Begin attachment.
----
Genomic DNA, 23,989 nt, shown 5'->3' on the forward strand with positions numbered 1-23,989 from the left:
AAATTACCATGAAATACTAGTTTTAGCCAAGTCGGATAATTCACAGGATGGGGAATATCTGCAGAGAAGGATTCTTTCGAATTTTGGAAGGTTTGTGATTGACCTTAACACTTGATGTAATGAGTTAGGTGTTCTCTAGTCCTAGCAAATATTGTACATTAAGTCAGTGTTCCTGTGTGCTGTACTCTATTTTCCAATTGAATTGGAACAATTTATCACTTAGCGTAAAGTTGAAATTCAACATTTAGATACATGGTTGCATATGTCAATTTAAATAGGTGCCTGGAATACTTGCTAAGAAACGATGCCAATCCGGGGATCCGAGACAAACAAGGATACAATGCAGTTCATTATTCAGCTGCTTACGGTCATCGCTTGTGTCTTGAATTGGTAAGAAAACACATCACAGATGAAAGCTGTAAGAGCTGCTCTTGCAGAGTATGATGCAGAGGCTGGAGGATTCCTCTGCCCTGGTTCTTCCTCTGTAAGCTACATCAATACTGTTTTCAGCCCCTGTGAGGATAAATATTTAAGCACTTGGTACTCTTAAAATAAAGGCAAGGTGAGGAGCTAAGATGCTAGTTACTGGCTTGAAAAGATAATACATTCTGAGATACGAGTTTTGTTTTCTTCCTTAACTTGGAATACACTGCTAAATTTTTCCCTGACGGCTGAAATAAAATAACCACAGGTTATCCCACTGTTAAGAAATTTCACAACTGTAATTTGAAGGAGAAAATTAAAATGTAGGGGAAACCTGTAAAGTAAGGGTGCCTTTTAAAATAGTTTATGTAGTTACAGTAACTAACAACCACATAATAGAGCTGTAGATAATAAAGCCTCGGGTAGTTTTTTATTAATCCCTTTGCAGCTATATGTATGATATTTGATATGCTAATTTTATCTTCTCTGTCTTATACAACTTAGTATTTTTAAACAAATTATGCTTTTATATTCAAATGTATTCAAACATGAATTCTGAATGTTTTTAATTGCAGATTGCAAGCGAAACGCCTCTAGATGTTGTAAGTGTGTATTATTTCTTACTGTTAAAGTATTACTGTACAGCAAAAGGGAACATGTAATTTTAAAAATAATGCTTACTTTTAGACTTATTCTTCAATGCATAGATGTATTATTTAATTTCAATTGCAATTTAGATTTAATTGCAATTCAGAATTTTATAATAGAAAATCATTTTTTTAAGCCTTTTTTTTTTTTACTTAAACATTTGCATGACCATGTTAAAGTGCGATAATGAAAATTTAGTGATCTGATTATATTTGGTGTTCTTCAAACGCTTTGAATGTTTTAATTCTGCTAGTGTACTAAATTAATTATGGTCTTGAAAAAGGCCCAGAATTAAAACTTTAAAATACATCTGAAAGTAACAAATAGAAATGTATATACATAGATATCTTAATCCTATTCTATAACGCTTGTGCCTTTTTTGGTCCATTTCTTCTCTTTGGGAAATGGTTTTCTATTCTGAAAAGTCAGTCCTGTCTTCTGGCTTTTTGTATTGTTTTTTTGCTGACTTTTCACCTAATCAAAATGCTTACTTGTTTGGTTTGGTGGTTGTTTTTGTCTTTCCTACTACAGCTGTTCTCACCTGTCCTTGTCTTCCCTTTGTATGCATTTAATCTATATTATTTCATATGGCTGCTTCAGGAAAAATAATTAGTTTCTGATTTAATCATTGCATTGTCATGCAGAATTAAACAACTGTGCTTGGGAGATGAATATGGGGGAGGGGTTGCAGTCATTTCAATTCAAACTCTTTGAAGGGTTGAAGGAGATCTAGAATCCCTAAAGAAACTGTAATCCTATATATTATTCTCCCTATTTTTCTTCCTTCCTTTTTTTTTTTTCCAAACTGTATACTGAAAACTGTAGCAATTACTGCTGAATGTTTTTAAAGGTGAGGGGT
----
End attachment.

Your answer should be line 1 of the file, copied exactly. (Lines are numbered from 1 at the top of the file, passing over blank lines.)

Genomic DNA, 23,989 nt, shown 5'->3' on the forward strand with positions numbered 1-23,989 from the left: